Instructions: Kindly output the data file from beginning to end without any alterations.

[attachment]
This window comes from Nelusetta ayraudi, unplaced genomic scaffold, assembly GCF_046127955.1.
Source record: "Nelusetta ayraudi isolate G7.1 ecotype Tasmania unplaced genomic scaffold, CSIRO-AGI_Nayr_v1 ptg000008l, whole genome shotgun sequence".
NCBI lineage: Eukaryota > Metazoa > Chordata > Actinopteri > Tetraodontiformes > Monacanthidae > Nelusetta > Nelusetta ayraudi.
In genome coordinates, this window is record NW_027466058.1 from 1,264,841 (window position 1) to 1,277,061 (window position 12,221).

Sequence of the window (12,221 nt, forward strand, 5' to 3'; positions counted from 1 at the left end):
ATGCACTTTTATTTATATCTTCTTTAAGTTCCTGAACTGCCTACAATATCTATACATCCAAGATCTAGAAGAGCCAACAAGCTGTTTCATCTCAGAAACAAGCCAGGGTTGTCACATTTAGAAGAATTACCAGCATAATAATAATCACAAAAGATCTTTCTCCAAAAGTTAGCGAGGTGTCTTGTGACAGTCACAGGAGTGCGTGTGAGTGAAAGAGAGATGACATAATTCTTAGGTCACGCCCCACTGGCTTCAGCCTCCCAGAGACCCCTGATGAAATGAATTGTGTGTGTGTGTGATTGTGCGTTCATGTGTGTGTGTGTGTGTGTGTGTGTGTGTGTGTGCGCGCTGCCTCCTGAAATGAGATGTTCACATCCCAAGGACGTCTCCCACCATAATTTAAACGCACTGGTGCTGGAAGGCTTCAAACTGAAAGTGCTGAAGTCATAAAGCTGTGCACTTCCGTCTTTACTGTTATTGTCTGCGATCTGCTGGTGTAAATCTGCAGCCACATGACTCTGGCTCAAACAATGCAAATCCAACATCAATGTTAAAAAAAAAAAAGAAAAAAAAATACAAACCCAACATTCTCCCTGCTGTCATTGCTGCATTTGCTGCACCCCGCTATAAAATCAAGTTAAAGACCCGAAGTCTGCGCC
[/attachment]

This window comes from Nelusetta ayraudi, unplaced genomic scaffold, assembly GCF_046127955.1.
Source record: "Nelusetta ayraudi isolate G7.1 ecotype Tasmania unplaced genomic scaffold, CSIRO-AGI_Nayr_v1 ptg000008l, whole genome shotgun sequence".
NCBI lineage: Eukaryota > Metazoa > Chordata > Actinopteri > Tetraodontiformes > Monacanthidae > Nelusetta > Nelusetta ayraudi.
In genome coordinates, this window is record NW_027466058.1 from 1,264,841 (window position 1) to 1,277,061 (window position 12,221).

Sequence of the window (12,221 nt, forward strand, 5' to 3'; positions counted from 1 at the left end):
ATGCACTTTTATTTATATCTTCTTTAAGTTCCTGAACTGCCTACAATATCTATACATCCAAGATCTAGAAGAGCCAACAAGCTGTTTCATCTCAGAAACAAGCCAGGGTTGTCACATTTAGAAGAATTACCAGCATAATAATAATCACAAAAGATCTTTCTCCAAAAGTTAGCGAGGTGTCTTGTGACAGTCACAGGAGTGCGTGTGAGTGAAAGAGAGATGACATAATTCTTAGGTCACGCCCCACTGGCTTCAGCCTCCCAGAGACCCCTGATGAAATGAATTGTGTGTGTGTGTGATTGTGCGTTCATGTGTGTGTGTGTGTGTGTGTGTGTGTGTGTGTGCGCGCTGCCTCCTGAAATGAGATGTTCACATCCCAAGGACGTCTCCCACCATAATTTAAACGCACTGGTGCTGGAAGGCTTCAAACTGAAAGTGCTGAAGTCATAAAGCTGTGCACTTCCGTCTTTACTGTTATTGTCTGCGATCTGCTGGTGTAAATCTGCAGCCACATGACTCTGGCTCAAACAATGCAAATCCAACATCAATGTTAAAAAAAAAAAAGAAAAAAAAATACAAACCCAACATTCTCCCTGCTGTCATTGCTGCATTTGCTGCACCCCGCTATAAAATCAAGTTAAAGACCCGAAGTCTGCGCC